Others more well-informed than I will write about the impact Steve Jobs, founder of Apple, had on the world of technology – and through technology, on the world. His death today speaks to me of something else. Whatever else he was in terms of innovation, collaboration, invention – Steve Jobs was a man of ideas, a man of dreams. He seemed able to see things that were not yet and chart a course to their becoming, and along the way somehow make the idea even better than it was. He made mistakes – no one striving for better doesn’t. Some of his mistakes became the seed of a new ideas that drew him forward into a future that it took the rest of us a while to catch up to. He seemed able to see connections between previously discrete pieces of technology that would yield an outcome greater than the sum of the parts.
He knew the power of an image. More than just a brand, his way with an image, a picture, an icon, captured the imagination of those seeing it for the first time. The single play commercial during the Super Bowl of 1984 introducing the Macintosh computer – without ever once showing the computer! The details mattered. Even down to the packaging – sleek, tactile, a perfect match between form and function. MP3 players had existed for a while – but when Jobs introduced the iPod, everything changed. It wasn’t a music player for technicians. It was a music player for music listeners. Cell phones had been around for years – but the iPhone became the must have, mostly for reasons having nothing to do with making phone calls – but everything to do with the lifestyle of the person making the calls.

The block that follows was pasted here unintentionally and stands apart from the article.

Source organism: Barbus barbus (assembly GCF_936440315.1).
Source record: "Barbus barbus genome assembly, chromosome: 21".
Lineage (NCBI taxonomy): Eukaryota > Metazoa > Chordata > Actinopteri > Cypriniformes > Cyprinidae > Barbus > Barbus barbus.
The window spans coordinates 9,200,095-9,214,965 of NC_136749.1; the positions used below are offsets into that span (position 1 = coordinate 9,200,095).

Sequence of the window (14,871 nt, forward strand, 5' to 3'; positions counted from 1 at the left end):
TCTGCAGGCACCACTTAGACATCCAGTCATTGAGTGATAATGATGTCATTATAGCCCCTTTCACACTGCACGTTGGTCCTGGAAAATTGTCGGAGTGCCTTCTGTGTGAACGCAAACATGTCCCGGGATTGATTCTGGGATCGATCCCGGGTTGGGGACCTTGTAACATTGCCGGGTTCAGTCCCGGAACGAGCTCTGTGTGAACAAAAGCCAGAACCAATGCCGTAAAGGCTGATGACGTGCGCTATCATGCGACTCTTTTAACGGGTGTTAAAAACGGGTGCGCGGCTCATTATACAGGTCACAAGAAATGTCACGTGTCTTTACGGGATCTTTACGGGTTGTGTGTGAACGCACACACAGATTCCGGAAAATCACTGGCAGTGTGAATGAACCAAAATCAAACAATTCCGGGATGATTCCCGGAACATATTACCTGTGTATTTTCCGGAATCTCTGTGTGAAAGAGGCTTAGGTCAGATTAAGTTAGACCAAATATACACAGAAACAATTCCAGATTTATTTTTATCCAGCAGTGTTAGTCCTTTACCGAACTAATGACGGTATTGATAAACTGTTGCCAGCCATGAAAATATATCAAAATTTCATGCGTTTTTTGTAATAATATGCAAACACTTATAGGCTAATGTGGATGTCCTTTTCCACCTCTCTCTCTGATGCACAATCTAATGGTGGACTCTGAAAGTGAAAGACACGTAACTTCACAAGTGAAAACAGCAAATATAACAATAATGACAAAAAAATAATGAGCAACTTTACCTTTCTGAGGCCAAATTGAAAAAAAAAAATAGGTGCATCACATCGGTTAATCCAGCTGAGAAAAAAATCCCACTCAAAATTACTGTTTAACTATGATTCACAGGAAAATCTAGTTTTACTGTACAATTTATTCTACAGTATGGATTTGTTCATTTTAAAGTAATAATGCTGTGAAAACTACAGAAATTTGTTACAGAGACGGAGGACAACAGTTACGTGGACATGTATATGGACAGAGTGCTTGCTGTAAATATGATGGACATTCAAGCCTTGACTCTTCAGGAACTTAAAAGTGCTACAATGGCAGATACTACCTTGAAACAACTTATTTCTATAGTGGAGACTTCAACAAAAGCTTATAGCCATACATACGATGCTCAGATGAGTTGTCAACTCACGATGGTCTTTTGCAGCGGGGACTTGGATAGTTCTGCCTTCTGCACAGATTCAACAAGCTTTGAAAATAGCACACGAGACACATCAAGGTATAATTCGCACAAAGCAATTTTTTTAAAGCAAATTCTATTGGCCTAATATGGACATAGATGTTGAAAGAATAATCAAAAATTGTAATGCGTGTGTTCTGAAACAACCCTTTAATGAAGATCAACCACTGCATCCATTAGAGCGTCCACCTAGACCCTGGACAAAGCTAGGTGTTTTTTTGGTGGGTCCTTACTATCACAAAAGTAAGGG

Relentless focus on the idea was matched with equally relentless focus on the image of the idea. And with an equally relentless focus on simple usability. The idea that a new product should just work. Period. Right out of the box. Amazing. And not just work, but work with a quirky sense of humor and close to flawlessly.
Was all this the product of the genius of Steve Jobs? I suppose we will see in the years to come. What comes after the founder tells the real tale.
But in the meantime, his death has given me pause. I have appreciated his gifts – ideas, images, usefulness. And wonder, what gifts might I have to give – ideas, images, usefulness. It gives me pause. As should, perhaps, the death of any artist, craftsman, creator.